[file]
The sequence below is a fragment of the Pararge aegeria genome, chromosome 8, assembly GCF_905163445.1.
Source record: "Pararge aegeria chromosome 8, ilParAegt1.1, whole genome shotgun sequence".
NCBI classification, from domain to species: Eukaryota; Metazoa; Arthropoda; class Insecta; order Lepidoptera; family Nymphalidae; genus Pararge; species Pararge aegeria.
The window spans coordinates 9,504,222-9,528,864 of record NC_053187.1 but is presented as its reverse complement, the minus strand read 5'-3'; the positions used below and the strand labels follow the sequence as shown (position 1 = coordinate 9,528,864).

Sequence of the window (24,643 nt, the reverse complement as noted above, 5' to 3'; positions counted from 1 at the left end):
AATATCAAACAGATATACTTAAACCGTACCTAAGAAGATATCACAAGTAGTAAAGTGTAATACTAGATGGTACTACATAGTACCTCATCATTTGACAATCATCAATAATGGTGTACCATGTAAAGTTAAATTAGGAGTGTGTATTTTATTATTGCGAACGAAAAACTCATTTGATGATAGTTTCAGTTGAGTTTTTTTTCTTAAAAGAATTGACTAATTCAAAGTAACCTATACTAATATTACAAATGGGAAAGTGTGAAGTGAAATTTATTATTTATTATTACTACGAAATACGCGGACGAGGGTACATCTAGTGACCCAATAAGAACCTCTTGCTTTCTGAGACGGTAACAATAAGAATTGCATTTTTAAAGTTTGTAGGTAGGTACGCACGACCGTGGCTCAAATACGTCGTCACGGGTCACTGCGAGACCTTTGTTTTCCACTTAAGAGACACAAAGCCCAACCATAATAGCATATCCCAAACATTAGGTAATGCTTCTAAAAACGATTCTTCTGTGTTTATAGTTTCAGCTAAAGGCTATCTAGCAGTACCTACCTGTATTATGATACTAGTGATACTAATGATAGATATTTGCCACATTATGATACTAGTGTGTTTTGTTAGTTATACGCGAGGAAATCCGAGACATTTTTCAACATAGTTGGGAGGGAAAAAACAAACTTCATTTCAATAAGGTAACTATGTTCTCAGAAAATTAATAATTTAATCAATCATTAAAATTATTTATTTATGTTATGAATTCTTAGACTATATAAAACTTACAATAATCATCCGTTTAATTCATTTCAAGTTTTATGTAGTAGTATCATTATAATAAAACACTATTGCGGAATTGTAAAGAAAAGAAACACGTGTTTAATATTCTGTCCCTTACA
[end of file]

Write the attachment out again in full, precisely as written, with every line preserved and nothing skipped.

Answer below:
The sequence below is a fragment of the Pararge aegeria genome, chromosome 8, assembly GCF_905163445.1.
Source record: "Pararge aegeria chromosome 8, ilParAegt1.1, whole genome shotgun sequence".
NCBI classification, from domain to species: Eukaryota; Metazoa; Arthropoda; class Insecta; order Lepidoptera; family Nymphalidae; genus Pararge; species Pararge aegeria.
The window spans coordinates 9,504,222-9,528,864 of record NC_053187.1 but is presented as its reverse complement, the minus strand read 5'-3'; the positions used below and the strand labels follow the sequence as shown (position 1 = coordinate 9,528,864).

Sequence of the window (24,643 nt, the reverse complement as noted above, 5' to 3'; positions counted from 1 at the left end):
AATATCAAACAGATATACTTAAACCGTACCTAAGAAGATATCACAAGTAGTAAAGTGTAATACTAGATGGTACTACATAGTACCTCATCATTTGACAATCATCAATAATGGTGTACCATGTAAAGTTAAATTAGGAGTGTGTATTTTATTATTGCGAACGAAAAACTCATTTGATGATAGTTTCAGTTGAGTTTTTTTTCTTAAAAGAATTGACTAATTCAAAGTAACCTATACTAATATTACAAATGGGAAAGTGTGAAGTGAAATTTATTATTTATTATTACTACGAAATACGCGGACGAGGGTACATCTAGTGACCCAATAAGAACCTCTTGCTTTCTGAGACGGTAACAATAAGAATTGCATTTTTAAAGTTTGTAGGTAGGTACGCACGACCGTGGCTCAAATACGTCGTCACGGGTCACTGCGAGACCTTTGTTTTCCACTTAAGAGACACAAAGCCCAACCATAATAGCATATCCCAAACATTAGGTAATGCTTCTAAAAACGATTCTTCTGTGTTTATAGTTTCAGCTAAAGGCTATCTAGCAGTACCTACCTGTATTATGATACTAGTGATACTAATGATAGATATTTGCCACATTATGATACTAGTGTGTTTTGTTAGTTATACGCGAGGAAATCCGAGACATTTTTCAACATAGTTGGGAGGGAAAAAACAAACTTCATTTCAATAAGGTAACTATGTTCTCAGAAAATTAATAATTTAATCAATCATTAAAATTATTTATTTATGTTATGAATTCTTAGACTATATAAAACTTACAATAATCATCCGTTTAATTCATTTCAAGTTTTATGTAGTAGTATCATTATAATAAAACACTATTGCGGAATTGTAAAGAAAAGAAACACGTGTTTAATATTCTGTCCCTTACA